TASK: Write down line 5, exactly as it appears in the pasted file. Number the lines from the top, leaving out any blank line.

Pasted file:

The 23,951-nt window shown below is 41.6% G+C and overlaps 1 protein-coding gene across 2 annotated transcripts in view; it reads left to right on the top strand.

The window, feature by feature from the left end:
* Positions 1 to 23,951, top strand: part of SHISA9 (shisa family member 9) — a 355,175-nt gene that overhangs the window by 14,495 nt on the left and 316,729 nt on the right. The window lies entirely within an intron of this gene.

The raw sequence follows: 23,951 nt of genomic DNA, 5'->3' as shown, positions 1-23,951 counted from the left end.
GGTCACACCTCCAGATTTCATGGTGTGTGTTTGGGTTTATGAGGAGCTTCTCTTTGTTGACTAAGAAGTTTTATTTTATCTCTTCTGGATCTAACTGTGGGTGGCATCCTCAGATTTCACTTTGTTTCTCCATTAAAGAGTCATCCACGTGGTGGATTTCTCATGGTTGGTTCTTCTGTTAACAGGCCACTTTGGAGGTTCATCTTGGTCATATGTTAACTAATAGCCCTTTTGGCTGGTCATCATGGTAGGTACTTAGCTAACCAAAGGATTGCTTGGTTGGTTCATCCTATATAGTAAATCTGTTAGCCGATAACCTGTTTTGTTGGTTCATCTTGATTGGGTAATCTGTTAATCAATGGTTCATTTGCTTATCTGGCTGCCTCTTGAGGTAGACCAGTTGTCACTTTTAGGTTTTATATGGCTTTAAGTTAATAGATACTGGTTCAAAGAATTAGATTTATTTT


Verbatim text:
GGTCACACCTCCAGATTTCATGGTGTGTGTTTGGGTTTATGAGGAGCTTCTCTTTGTTGACTAAGAAGTTTTATTTTATCTCTTCTGGATCTAACTGTGGGTGGCATCCTCAGATTTCACTTTGTTTCTCCATTAAAGAGTCATCCACGTGGTGGATTTCTCATGGTTGGTTCTTCTGTTAACAGGCCACTTTGGAGGTTCATCTTGGTCATATGTTAACTAATAGCCCTTTTGGCTGGTCATCATGGTAGGTACTTAGCTAACCAAAGGATTGCTTGGTTGGTTCATCCTATATAGTAAATCTGTTAGCCGATAACCTGTTTTGTTGGTTCATCTTGATTGGGTAATCTGTTAATCAATGGTTCATTTGCTTATCTGGCTGCCTCTTGAGGTAGACCAGTTGTCACTTTTAGGTTTTATATGGCTTTAAGTTAATAGATACTGGTTCAAAGAATTAGATTTATTTT